U.S. SENDS WEAPONS TO UKRAINE
The United States will send more “non-lethal” military equipment to Ukrainian forces, including Humvees, drones and night-vision goggles, $75 million worth, a senior administration official said yesterday. Washington also extended its sanctions on Russia by adding a bank and eight Ukrainian rebels to the list of targets, Reuters reports. The decisions come after the West accused Russia of having violated the Minsk ceasefire agreement signed Feb. 12 and of sending forces and tanks across the border despite reports that the rebels had pulled their heavy weaponry from the front. The Kremlin has rejected the accusations.
- The International Monetary Fund has approved a $17.5 billion loan to Ukraine that the authorities hope will help stabilize the country’s economy.
- Uncertainty over the motive behind the murder of Russia opposition politician Boris Nemtsov continues. Speaking to the BBC, one of Nemtsov’s daughters said Putin was “politically” responsible.
ON THIS DAY
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On March 12, 1945, Holocaust diarist Anne Frank died at the Bergen-Belsen concentration camp. Get your 57-second shot of history.
UN BLAMED FOR SYRIA’S WORST YEAR
A group of 21 aid agencies is pointing the finger at the United Nations Security Council, saying that its failure to implement three resolutions seeking to boost humanitarian aid have contributed to 2014 being Syria’s worst year since the war erupted in early 2011. The report, entitled “Failing Syria,” also notes that just 57% of the money needed to support Syrian civilians and refugees was provided in 2014, down from 71% the previous year. Ongoing fighting and the rise of ISIS have made 2014 the conflict’s deadliest year so far, with an estimated 76,000 casualties. Another report shows that 83% of Syria’s lights visible from space have gone out since March 2011. Read more from the BBC.
China convicted and sentenced 712 people for terrorism, separatism and related crimes last year, the country's top court said, explaining that such offenses were its top priority for 2015 after the Xinjiang region’s recent surge in violence.
Photo above: NASA/Bill Ingals
The Soyuz TMA-14M spacecraft returned to Earth late Wednesday, landing near Zhezkazgan, Kazakhstan, with Expedition 42 Commander Barry Wilmore of NASA, Alexander Samokutyaev of the Russian Federal Space Agency and Elena Serova of Roscosmos on board. The crew is back from their 167-day mission on the International Space Station.
SAUDI-SOUTH KOREA SIGN NUCLEAR DEAL
Even as negotiations between the West and Iran over Tehran’s controversial nuclear program continue, Saudi Arabia, one of Iran’s arch enemies in the region and a known supporter of terrorism, has just quietly signed its own nuclear-cooperation agreement with South Korea, The Wall Street Journalreports. The deal is seen by some in the U.S. as a sign that a nuclear arms race may be starting in the Middle East.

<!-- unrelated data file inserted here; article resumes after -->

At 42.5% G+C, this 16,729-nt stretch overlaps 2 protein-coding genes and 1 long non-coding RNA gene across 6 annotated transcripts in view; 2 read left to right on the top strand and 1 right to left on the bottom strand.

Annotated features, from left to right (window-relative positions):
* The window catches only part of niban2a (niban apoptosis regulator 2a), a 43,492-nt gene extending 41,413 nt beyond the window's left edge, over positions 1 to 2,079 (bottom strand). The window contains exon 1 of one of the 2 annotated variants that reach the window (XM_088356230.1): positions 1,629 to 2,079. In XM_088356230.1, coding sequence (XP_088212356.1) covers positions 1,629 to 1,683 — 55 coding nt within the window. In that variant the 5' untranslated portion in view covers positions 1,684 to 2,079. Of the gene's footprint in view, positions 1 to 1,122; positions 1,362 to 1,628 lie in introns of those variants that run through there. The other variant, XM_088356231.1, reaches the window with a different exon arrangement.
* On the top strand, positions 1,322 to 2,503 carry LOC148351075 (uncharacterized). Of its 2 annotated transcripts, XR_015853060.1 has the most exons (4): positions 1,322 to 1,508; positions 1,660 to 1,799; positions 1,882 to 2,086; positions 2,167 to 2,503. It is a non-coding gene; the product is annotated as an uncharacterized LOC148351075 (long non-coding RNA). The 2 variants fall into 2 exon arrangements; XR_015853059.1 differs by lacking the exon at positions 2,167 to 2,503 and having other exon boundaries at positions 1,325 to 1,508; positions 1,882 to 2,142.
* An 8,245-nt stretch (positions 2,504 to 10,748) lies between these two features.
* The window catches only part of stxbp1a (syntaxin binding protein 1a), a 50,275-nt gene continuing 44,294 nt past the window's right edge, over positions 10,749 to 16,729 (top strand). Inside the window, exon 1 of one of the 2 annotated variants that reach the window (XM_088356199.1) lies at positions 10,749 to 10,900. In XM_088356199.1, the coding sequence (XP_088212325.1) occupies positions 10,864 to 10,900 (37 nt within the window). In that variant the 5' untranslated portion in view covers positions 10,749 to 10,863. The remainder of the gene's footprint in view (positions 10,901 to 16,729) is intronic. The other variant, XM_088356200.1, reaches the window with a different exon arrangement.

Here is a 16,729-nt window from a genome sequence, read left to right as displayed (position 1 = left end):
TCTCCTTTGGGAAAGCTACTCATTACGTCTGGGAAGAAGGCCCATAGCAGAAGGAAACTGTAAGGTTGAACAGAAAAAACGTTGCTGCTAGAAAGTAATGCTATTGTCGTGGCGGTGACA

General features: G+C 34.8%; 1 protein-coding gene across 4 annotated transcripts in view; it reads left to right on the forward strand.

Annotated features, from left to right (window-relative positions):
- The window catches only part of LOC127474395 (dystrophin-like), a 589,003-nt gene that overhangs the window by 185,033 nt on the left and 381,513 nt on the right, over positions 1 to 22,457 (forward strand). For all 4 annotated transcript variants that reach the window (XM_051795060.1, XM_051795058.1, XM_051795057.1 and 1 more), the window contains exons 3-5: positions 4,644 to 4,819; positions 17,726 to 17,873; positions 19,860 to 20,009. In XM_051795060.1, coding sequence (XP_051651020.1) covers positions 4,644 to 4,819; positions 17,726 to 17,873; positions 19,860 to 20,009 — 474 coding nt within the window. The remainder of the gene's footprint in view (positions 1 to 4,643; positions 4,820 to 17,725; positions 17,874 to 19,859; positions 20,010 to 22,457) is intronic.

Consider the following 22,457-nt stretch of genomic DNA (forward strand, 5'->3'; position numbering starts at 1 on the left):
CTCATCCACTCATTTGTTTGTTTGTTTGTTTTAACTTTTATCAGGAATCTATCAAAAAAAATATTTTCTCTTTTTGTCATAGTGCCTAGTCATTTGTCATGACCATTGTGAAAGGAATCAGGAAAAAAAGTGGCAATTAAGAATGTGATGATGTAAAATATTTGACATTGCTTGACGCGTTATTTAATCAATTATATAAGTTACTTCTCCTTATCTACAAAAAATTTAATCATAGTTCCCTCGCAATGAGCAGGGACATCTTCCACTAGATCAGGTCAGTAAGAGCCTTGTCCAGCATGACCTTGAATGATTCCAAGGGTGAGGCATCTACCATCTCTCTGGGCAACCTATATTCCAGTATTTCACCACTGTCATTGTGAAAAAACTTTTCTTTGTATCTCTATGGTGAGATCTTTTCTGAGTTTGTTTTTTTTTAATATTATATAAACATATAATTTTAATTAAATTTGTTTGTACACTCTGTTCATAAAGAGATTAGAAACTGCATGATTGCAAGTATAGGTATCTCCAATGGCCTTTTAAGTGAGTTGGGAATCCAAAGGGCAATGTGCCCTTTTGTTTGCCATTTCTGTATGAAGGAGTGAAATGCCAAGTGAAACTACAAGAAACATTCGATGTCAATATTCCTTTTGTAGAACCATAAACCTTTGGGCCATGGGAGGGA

As La Stampa’s Domenico Quirico reports, ISIS has thoroughly overtaken a Bosnian village that is but a one-hour plane flight from Vienna. “What the people have been deprived of here is not just a united country,” the journalist writes. “A year ago, people took to the streets, burning town halls and ministries, demonstrating their rage against chronic hunger and frustration about the country's paralysis and corruption. One year later, nothing has happened — civic committees have entirely disappeared or have been absorbed by political parties. In the small town of Gornja Maoca, the ISIS flag has been raised and the people live as if they were in lands conquered by Abu Bakr al-Baghdadi's men.”
Read the full article, In The Bosnian Village Seduced By ISIS.
MY GRAND-PÈRE'S WORLD
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ISLAMISTS ATTACK SOMALI TOWN
Suspected al-Shabaab fighters have launched an attack against a government building in the central Somali town of Baidoa, leaving at least seven people dead, according to AP. “They are Shabaab disguised in Somali military uniforms. That's how they managed to enter” the city’s fortified area which also contains a UN compound, a police official told AFP. Attacks from militants with the al-Qaeda-affiliated group have become more regular, and they often target government headquarters and Somali lawmakers. The humanitarian situation in areas controlled by the Islamist group are deteriorating fast as al-Shabab fighters have banned businesses from supplying food and medicine to the town of Buloburde.
“Mankind will remain a major geological force for many millennia, maybe millions of years to come,” unless volcanic activity or a meteor crushes human domination, geologists wrote in an analysis published in Nature. Read more from Bloomberg.
TWO POLICEMEN SHOT IN FERGUSON
Two police officers were shot outside police headquarters in Ferguson, Missouri, overnight amid protests that came hours after the Police Chief Thomas Jackson’s resignation, USA Today reports. Jackson had been accused in a federal report of conducting racially biased policing. One of the police officers was shot in the face and left seriously wounded, and the other was hit in the shoulder.
Scientists have discovered a 480-million-year-old fossil of a lobster-like creature that they say “would have dwarfed anything else at the time.” The seven-foot-long prehistoric creature is an early ancestor of modern crustaceans, insects and spiders. Read more from The Verge.